Multiple Sclerosis Resource Centre
  • Home
  • About MS
  • MSRC Services
  • Get Involved
  • MS Research News
  • MSRC Groups
  • Useful Resources
  • Welcome To Josephs Court, MS Centre Of Excellence
  • Advertising
  • E-Newsletter
  • Contact Us
  • Cookie Policy
  • Investor in People
    You are here : Home » Get Involved » MSRC Interactive » Help, Advice and Inspiration from people with MS » What Has Helped You » Medical / Supplements » Modafinil


    A A A
    [Print this page]

    Share |

    Adrianne Sebastian-Scott - Modafinil gave me back my soul
    ModafinilMS fatigue had stolen my soul... but now I'm alert and it's brilliant!

    For a year and a half my greatest ambition was to stay awake for four hours in a row. Or at least to be alert for the few hours I was awake, so that my world wouldn't seem so formless art grey.

    MS fatigue (with added fatigue from Tegretol) sapped not only my energy but also my ability to concentrate, my sense of humour, my creativity, my ambition and my hope. It had stolen my soul.

    However... (Drum roll, trumpet fanfare, sound of crowd cheering)... along came Modafinil!

    It didn't start off very well. For a couple of weeks I was even more exhausted than usual, I was nauseated, every bit of my body felt weird, my balance and co-ordination were worse, and I had the physical sensation of extreme stage-fright. I was getting all the side-effects of Modafinil before the benefits had had a chance to kick in. But within two weeks, most of the side-effects were gone and the drug started to work.

    A few days later, I sent the following e-mail to everyone I knew:

    For the past three days I've been needing only a couple of one-hour naps during the day. And I've been alert! I'd almost forgotten what 'alert' felt like. (The answer is - it feels brilliant!) I get occasional insomnia, but you just have to laugh at the irony of that, don't you? Insomnia? me???

    Today I got up, turned on the TV and was surprised to discover that I didn't recognise any of the newsreaders on any of the stations. The corner of the screen said '7:05: "Rats", I thought, "I've slept through the entire day again." And then one of the newsreaders said "Good Morning".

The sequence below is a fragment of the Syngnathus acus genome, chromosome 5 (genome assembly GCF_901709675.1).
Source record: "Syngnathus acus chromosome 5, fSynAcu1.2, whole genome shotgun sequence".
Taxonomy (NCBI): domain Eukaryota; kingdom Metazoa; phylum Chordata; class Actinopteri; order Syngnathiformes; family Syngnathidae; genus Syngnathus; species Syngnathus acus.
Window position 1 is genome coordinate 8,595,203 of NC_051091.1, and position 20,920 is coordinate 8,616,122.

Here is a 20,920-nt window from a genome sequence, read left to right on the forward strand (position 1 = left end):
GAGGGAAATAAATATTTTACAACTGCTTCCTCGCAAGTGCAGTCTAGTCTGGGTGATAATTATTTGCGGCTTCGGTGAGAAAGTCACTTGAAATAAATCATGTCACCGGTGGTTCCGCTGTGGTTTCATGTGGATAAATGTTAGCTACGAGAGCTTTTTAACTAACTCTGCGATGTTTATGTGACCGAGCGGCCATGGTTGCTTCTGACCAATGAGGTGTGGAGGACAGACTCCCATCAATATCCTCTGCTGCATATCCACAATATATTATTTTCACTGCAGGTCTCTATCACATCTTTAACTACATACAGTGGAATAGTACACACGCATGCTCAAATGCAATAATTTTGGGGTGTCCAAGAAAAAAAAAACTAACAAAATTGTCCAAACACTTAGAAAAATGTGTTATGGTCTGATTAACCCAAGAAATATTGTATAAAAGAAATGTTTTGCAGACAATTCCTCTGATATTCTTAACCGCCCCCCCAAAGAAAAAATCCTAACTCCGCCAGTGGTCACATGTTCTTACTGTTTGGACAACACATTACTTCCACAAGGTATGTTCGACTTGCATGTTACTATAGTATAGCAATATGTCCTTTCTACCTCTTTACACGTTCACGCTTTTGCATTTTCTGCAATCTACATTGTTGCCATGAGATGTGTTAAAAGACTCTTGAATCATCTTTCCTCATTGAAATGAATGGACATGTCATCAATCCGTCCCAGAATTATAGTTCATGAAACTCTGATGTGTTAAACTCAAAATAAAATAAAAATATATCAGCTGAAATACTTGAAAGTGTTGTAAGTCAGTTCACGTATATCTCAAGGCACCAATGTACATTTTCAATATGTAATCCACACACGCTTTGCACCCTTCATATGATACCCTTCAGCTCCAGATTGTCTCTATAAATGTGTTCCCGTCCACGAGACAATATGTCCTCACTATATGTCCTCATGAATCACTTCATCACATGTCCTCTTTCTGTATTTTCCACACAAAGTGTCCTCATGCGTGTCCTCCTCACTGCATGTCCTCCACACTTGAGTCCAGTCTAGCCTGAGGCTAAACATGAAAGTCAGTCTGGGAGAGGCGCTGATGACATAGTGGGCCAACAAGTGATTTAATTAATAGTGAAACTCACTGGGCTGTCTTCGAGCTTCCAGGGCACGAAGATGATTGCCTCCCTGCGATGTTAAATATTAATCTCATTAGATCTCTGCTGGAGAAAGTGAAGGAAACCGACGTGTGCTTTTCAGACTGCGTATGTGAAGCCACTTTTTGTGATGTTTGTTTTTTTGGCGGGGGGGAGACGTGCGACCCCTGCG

Morning? How could this be true? Hundreds of possible, explanations occurred to me, but at no point did I give even the slightest credence to the patently absurd notion that it might actually be 7:05 a.m. And yet it was. I verified it with several third-party, independent sources - radio, television, computer clock, alarm clock, the clock on the church opposite, the BT speaking clock - basically anything I thought would be more reliable than my body clock. But it really was 7:05. In the morning. And I was wide awake!

    My wakefulness makes me want to run giggling into the street and irritate people with pseudo-American 'perkiness' - smiling at children, patting puppies' heads, and helping pensioners cross the street.

    After over a year of complete crap, everything is getting better! Hurrah!!! I've been walking around with an idiotic grin on my face. I'm totally excited about feeling alive in a way I had forgotten was possible. I am smitten with life.

    That was three months ago, and it's still all true. Obviously it's impossible to stay that excited about something without driving yourself and everyone else up the wall. And I can't pretend that there aren't some side-effects: I vomit occasionally, sometimes have insomnia, and I get cold easily.

    I still need to have a couple of naps during the day. I don't care. These things are minor inconveniences compared to the creeping hell of chronic fatigue.

    It isn't a miracle. Nothing is. But Modafinil has given me back my soul.

    Find out more on Adrianne's website.

    Related Items
    Low Dose Naltrexone Experiences
    Progesterone Cream
    Usana Supplement

    Did you find this information useful? Would you like to comment on this page? Let us know what you think! We welcome all comments and feedback on any aspect of our website - please click here to contact us.